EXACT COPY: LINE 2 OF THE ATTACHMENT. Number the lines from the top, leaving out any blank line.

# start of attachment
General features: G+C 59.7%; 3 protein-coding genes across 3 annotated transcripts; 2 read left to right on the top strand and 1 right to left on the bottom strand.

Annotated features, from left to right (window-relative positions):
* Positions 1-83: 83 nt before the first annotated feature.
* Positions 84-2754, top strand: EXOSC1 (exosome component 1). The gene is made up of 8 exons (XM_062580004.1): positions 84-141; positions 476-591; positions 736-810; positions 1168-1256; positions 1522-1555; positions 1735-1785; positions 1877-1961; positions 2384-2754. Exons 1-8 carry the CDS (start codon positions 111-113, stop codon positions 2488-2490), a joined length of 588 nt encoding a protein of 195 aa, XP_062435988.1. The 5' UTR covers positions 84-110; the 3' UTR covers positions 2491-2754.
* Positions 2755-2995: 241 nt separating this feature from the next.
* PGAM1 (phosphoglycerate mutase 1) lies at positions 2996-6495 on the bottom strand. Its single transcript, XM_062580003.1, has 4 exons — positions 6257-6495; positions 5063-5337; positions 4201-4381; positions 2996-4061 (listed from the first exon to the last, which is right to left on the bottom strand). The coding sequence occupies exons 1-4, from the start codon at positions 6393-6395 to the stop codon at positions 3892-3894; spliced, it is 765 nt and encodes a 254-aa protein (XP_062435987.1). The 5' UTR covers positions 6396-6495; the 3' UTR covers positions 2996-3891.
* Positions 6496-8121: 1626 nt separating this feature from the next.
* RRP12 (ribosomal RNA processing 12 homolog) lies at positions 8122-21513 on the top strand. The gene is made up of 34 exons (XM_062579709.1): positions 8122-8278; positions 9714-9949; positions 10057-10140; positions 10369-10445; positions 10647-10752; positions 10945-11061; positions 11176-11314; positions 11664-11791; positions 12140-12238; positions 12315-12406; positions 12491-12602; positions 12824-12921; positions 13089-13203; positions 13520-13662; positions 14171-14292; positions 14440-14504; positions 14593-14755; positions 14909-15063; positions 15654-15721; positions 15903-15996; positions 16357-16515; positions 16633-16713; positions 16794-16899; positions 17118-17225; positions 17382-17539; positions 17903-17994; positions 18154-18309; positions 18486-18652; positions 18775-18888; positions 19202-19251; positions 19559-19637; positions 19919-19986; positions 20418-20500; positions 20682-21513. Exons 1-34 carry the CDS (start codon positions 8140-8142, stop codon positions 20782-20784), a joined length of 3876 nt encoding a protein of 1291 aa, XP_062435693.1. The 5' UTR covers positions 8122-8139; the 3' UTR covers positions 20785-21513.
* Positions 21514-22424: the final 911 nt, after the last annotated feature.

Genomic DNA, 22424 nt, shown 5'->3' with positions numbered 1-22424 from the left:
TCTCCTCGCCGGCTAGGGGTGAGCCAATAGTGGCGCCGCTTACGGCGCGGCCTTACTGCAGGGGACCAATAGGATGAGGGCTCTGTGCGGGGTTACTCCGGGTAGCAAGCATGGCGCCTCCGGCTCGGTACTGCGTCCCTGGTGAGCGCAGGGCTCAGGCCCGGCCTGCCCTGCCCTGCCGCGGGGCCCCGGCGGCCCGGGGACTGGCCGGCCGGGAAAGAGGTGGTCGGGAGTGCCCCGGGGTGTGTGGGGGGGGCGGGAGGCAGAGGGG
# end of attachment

Annotated features, from left to right (window-relative positions):